This 3D-printed patch repairs a damaged heart tissue after a heart attack - chaprama | Insights from the world of Technology and Lifestyle


Monday, April 24, 2017

This 3D-printed patch repairs a damaged heart tissue after a heart attack

Scientists from the University of Minnesota-Twin Cities, University of Wisconsin-Madison, and the University of Alabama-Birmingham have successfully created a 3D-bioprinted cell patch that helps repair a damaged heart tissue following a heart attack. The discovery is a boon for patients who suffer tissue damage following a heart attack. A heart attack is one of the major cause of death worldwide. according to American heart association, heart disease is the primary cause of death in U.S killing 3,60,000 people annually. Repairing a damaged heart tissue with patching is very complicated as it is an enormous task to match the complex structures of a real heart tissue.

This 3D-printed patch repairs a damaged heart tissue after a heart attack

What happens during a heart attack?

During a heart attack, a blood clot blocks the flow of blood to the heart muscle. The cells of the heart muscle die due to lack of oxygen. As a result, the person experiences symptoms like pain in the chest abnormal heart beat and anxiety. Our body does not have the mechanism to repair the damaged cells of the heart muscle.Therefore scar tissue is formed in the damaged area of the heart. Even after treating the patient with stents and bypass surgery the scar tissue remains as such and leaves the person at risk for future heart failure.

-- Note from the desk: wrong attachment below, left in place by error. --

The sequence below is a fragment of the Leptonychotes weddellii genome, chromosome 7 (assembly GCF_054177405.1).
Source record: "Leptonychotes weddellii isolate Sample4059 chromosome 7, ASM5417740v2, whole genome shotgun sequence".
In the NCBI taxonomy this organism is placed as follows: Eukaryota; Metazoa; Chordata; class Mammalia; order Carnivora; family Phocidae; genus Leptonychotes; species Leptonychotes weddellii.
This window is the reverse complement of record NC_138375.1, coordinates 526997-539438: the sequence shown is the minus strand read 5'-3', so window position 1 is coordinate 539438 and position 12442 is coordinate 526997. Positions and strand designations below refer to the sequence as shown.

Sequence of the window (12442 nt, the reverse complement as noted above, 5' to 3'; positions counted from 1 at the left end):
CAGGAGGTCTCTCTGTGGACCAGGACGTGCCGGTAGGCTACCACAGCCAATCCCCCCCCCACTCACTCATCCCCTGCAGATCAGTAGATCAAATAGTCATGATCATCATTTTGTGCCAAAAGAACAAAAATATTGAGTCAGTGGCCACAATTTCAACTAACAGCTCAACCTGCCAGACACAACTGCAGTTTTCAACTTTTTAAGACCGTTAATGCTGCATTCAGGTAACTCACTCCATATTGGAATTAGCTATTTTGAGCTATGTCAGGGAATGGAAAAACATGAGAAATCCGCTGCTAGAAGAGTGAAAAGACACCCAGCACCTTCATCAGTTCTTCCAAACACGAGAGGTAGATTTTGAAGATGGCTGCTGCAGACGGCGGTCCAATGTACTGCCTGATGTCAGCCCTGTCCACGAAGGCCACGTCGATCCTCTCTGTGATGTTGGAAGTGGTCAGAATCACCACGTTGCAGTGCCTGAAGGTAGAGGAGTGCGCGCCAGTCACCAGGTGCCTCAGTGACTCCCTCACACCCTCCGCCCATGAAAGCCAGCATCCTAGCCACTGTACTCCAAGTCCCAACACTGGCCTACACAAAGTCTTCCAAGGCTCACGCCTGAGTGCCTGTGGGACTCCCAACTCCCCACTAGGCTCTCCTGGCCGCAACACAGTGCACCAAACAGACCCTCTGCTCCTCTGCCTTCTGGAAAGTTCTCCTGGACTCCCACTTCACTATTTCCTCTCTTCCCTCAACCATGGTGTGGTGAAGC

How the scientists created a 3-D printed patch?

-The team used a laser 3D- printing technologies to incorporate stem cells that are obtained from adult human heart cells onto a matrix
-The matrix is developed around a 3D-scan of native proteins of heart tissue
-The cells began to grow and beat synchronously in a dish in the lab
Researchers then tested the functionality of cell patch by incorporating in a mouse after a simulated heart attack. There was a significant increase in functionality in the mouse heart just after four weeks. Eventually the patch got absorbed in to the heart and thereby eliminated the necessity to perform any surgery.

Researchers believe that this discovery is a major step and can be used to repair of damaged heart tissue in larger animals and also humans with in the next several years. So future treatment of heart atack would involve implanting a 3D-printed tissue and wait for restoration of the functional capacity of the heart.

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